Today (20/1/20) is “Blue Monday”, the day regarded as the most depressing day of the year due to different factors such as the grim weather, limited finances following Christmas and the guilt from already failed New Year’s resolutions.
January as a whole is viewed as a tough month for employees due to similar reasons, but the third Monday of the month is viewed as the worst day for motivation, productivity and happiness in the office. Under half (44 per cent) of employees admit to suffering from January Blues. With January 31st being the day UK employees are most likely to hand in their resignation to their boss.
Lauren Pickard, senior associate solicitor at Keebles have advised how companies can help avoid “Blue Monday” for their employees, by encouraging staff to take lunches, promoting a good work-life balance, “normalise” mental health and keep happiness levels up.
Ms Pickard said:
Encouraging staff to take lunch and breaks is key – good food practice makes a big difference to an employee’s working day. Maintaining a healthy diet is good for general health and eating at regular intervals will help with combating stress and depression.
Ensure you are promoting a good work/life balance – encourage staff to work sensible hours, take full lunch breaks and recuperate after busy periods. Supporting employees to fit their lives around their work with more flexible working practices can also keep people healthy, committed and productive and help reduce sickness absence.
Recognise good work – staff members can often feel demotivated, especially if they’re feeling over worked and their achievements are going unnoticed. It’s important that employers recognise a good job being done when they see it, even just a “thank you” won’t go amiss.
Normalise mental health – touch base regularly with your employees to check how they’re getting on and think about what might be causing them stress. Create space for them to ask questions and raise issues and give them permission to talk about home as well as work issues if they wish.
Finally, keep happiness levels up throughout the year – if you want to look beyond Blue Monday and boost morale on a more permanent basis, there are plenty of other things you can implement to ensure that your employees benefit in the longer term, for example reviewing the company perks to see if you can offer anything extra to thank them for their continued hard work.
To add to the problems brought on by “Blue Monday”, Wagestream has found that 8 million UK citizens expect to be “in the red” by “Blue Monday”. With over three-quarters blaming early paydays in December for their lack of funds. They also found that only 3 per cent of employees have the option to access their salary whenever they choose.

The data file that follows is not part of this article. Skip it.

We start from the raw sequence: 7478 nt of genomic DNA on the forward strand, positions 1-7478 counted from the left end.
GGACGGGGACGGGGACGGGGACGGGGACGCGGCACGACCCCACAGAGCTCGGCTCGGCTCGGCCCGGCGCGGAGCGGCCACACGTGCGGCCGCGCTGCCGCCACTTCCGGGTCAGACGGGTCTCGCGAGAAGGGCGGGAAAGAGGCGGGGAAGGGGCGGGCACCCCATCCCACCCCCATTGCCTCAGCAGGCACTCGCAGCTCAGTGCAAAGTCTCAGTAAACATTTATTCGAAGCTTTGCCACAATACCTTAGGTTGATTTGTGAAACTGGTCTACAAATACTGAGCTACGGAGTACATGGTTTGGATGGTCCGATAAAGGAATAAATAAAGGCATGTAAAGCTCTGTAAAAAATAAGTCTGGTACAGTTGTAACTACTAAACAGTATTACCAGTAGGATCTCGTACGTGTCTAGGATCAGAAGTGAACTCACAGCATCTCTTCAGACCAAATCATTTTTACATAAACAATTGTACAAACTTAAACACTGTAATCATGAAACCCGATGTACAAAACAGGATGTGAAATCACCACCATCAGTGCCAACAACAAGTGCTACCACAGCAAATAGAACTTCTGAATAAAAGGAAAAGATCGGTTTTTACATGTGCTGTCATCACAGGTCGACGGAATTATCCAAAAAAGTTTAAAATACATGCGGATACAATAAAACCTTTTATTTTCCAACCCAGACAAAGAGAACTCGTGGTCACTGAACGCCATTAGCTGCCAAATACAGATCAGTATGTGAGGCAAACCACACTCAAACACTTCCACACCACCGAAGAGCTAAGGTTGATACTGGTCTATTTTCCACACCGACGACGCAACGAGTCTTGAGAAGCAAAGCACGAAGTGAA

Peter Briffett, CEO of Wagestream, said:
Blue Monday is the result of an outdated system of monthly pay cycles. In an environment where people expect to have control over their finances, the lack of freedom to access your salary as and when you earn it is creating great anxiety and financial problems for a high proportion of the UK working population. This is especially true in January, as a 48 day average gap between pay dates generates major cash flow issues for individuals.
Jamie Mackenzie, director at Sodexo Engage reminds employers of their duty of care to their workforce and that they should be helping their employees combat this feeling and day, as well as managers being held accountable for mental health issues in the workplace.
Mr Mackenzie said:
It’s an employer’s duty of care to make sure that its workforce is feeling and performing their best at all times. Employees suffering with depression say their productivity is only 70 per cent of their peak performance, and approximately 32 workdays a year are lost to presenteeism for those with major depressive disorders. It’s never been more important for employers to operate an open door policy to anyone feeling stressed, anxious or unhappy at work – not only on ‘Blue Monday’, but throughout the entire year.
It’s the managers who set the pace for their teams – they hold a lot of accountability where mental health in the workplace is concerned as they’re usually the first point of contact for struggling employees. Managers should not only have a high level of emotional intelligence but the know-how to mindfully approach colleagues who need support.
However, Simon Ashton, head of learning and development at Phoenix Leaders questions “Blue Monday” as it was originally a 2005 commercial press campaign which holds no scientific evidence.
Mr Ashton said:
Whilst Blue Monday has been useful in highlighting the issue of mental health within the workplace, the insincerity of its conception, a 2005 commercial press campaign, challenges its relevance in 2020. The fact that there is no scientific evidence or factual research to substantiate Blue Monday detracts from legitimate mental health problems in the workplace and undermines the everyday struggle of those with conditions such as depression and anxiety.
Mindful Worklife also found that 44 per cent do not experience any lower mood on any specific day, as well as 14 per cent saying they do not know what “Blue Monday” is.
Darius is the editor of HRreview. He has previously worked as a finance reporter for the Daily Express. He studied his journalism masters at Press Association Training and graduated from the University of York with a degree in History.